The first ceremony took place in a church, followed by a reception held outside under a large covered tent. The second was under a tent, and it included the groom's reception. There was much food, as well as choreographed dancing by the wedding parties at both events. In the end, guests, including me, joined in the dancing.
Before the wedding, the bride met with women in the family who instructed her on the ways and practices of a wife: “Take care of your husband.” “Don't argue if he comes home late.” Many North American women might disdain such advice, though I suspect many U.S. men would love it. Similar meetings and counsel occurred for the groom, with elder men describing the husband's role.
Central to all this activity was one theme: combining the two families. Family is extremely important in Botswana and throughout Africa, and the extended family is part of one's identity, past, present, and future. Part of who you are is inextricably intertwined with your family. I have been to many weddings in the United States, but I have never witnessed family unions and consolidations as awesome and moving as those I experienced in Botswana, where families and family relationships form the base of life. At yet another wedding, I was told every person's exact relationship: ”This is Kamotso Ntseane, the aunt of my sister's husband.”
Years ago my mother once told me, “Hurry and get dressed. We're going to be late for the funeral.”
“Mom,” I said, “It's a wedding.”
“Funerals, weddings, they're all the same,” she said. In fact, there are some similarities between such events in Botswana as well as in the United States.
“You all party a lot,” I told Dr. Naomi Seboni, a friend and colleague.
“We party together and we cry together,” she said.
Another colleague's brother had recently died of AIDS, and he was just 38, almost the same age as my daughter. I hadn't known him in life, but I honored him in death.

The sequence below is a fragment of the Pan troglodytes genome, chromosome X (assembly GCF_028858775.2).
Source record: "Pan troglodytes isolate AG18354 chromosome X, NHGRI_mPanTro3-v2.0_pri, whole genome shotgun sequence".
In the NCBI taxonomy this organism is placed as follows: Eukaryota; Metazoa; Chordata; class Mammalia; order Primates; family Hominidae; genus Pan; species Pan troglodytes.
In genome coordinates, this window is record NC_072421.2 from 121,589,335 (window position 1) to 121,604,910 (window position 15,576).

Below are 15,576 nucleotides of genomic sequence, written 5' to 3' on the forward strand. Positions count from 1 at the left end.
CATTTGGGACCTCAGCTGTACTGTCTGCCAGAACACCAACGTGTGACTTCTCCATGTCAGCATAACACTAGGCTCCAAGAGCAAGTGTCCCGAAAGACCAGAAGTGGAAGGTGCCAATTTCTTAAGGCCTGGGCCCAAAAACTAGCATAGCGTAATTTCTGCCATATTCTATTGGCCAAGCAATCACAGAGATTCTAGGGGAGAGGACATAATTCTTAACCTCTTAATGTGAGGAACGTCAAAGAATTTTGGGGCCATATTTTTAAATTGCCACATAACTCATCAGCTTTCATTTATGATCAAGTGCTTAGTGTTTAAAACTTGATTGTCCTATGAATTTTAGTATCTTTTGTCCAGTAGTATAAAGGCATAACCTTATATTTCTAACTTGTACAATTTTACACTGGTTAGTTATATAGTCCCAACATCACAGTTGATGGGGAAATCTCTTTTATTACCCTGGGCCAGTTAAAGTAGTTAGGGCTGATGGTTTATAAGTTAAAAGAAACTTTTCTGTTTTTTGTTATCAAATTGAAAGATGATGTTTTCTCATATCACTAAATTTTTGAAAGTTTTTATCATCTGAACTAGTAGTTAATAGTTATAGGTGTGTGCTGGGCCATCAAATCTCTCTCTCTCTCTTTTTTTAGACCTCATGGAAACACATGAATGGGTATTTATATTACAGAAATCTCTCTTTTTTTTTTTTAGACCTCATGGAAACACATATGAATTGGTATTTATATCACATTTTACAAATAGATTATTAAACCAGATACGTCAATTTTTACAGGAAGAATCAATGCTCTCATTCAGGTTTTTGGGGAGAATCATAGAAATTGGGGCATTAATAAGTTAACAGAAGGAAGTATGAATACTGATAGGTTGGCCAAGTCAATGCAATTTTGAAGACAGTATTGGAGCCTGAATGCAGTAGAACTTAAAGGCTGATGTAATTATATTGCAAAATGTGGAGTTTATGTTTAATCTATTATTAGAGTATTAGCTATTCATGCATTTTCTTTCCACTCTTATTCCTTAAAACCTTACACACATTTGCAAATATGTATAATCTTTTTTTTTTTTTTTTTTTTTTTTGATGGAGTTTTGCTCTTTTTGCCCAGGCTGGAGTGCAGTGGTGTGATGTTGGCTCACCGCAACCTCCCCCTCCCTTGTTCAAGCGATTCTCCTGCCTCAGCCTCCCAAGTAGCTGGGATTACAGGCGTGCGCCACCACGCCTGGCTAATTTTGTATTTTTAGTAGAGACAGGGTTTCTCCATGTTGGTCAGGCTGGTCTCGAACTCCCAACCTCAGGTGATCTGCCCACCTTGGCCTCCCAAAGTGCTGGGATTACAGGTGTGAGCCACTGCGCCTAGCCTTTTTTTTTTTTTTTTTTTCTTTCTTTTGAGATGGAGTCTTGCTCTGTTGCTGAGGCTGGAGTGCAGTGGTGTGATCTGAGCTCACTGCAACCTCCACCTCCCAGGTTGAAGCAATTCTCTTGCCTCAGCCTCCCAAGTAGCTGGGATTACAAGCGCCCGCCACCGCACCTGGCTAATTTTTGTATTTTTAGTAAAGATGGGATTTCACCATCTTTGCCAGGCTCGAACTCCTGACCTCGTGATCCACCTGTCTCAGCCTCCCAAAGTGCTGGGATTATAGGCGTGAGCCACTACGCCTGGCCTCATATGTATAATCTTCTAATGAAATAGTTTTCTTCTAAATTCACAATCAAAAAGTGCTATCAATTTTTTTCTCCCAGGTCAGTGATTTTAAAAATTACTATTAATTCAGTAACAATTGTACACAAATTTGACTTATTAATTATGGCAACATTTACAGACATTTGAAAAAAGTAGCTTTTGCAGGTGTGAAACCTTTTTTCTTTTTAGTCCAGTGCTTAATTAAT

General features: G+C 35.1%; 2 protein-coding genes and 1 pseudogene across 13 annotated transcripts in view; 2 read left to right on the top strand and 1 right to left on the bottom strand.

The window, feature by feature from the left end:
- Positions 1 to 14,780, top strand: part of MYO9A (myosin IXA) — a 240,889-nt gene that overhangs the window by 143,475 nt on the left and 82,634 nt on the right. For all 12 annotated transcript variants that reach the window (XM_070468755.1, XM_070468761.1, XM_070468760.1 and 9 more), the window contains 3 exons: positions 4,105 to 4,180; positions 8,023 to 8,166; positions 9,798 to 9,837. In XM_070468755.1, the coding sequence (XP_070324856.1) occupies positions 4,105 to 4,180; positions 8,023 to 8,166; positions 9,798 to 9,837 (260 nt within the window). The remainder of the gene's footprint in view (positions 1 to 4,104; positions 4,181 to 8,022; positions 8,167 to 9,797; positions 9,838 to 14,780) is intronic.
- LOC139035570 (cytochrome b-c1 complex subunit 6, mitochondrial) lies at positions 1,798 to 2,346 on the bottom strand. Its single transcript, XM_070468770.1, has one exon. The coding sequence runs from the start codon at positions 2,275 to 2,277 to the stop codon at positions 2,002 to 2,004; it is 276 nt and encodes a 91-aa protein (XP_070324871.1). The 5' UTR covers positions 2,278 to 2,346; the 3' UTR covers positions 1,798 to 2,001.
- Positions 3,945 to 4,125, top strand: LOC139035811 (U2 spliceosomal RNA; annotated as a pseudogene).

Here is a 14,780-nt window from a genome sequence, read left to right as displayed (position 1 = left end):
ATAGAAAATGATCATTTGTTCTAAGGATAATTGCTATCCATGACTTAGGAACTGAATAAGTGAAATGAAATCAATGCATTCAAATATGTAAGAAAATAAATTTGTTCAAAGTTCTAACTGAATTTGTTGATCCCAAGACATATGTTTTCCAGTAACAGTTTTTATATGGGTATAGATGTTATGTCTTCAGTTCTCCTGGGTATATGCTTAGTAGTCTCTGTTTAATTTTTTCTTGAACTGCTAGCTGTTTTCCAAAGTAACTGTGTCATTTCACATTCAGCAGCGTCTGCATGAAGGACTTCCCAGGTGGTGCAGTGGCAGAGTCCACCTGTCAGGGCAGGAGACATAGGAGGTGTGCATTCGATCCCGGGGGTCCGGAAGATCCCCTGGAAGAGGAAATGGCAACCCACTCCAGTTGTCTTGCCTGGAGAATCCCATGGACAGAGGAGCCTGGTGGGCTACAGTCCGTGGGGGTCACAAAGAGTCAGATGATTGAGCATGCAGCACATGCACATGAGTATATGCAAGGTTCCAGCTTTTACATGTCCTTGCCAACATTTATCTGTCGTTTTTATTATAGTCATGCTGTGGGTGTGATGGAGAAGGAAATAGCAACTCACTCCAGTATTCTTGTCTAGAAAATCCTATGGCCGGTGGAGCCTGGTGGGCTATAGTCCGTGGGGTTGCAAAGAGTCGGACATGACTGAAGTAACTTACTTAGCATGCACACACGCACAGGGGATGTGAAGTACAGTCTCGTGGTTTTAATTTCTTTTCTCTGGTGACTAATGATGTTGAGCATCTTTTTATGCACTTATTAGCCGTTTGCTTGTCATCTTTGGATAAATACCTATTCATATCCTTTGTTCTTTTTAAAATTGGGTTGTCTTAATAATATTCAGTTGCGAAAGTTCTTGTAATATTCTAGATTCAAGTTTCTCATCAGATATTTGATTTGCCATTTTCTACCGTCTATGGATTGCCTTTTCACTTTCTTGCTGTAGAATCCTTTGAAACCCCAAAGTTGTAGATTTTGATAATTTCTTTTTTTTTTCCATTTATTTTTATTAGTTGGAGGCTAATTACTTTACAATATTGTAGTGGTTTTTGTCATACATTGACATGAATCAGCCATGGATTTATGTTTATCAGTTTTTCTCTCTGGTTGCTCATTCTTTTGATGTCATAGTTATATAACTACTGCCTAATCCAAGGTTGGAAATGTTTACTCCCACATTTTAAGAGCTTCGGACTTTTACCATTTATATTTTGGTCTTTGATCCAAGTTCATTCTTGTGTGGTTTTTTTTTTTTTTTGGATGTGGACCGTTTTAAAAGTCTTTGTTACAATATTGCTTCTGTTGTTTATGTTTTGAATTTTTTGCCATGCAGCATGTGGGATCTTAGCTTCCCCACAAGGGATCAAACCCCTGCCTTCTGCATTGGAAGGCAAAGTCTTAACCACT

The morning was really cold as my colleague, Dr. Motshedisi Sabone, and I drove to Mochudi, a southeast Botswana village an hour from Gaborone. The deceased, Duncan Kagiso Mogwe, was born in Zambia. He finished high school in Francistown, Botswana, and completed a welding course in Gaborone. He was a writer and graphic artist, worked for various newspaper companies and insurance brokers, and left a son and grieving family.
Following tradition, the entire funeral was held at the graveside. The service was conducted in Tswana, with translation to English for those like myself who didn't speak the language. There were more than fifty people present in love and support; in Botswana it is expected that you attend the funerals of family and friends, unless you are critically ill.
A bit of macabre humor occurred with the attempt to lower the coffin into the grave. Mr. Mogwe was a tall man, and it turned out the grave that had been dug for him was not long enough. Some mourners took off their jackets and jumped back in the grave, manned shovels and quickly enlarged the site. The coffin was lowered again. One of my friends, alluding to my height (six feet), whispered, “They'll have to measure well for you.”
Nanny L. Murrell is a midwife and associate professor of nursing at UTMB. The Fulbright Scholar Program, sponsored by the Bureau of Educational and Cultural Affairs of the U.S. Department of State, sends approximately eight hundred academics and professionals to lecture and study in approximately one hundred and forty countries worldwide.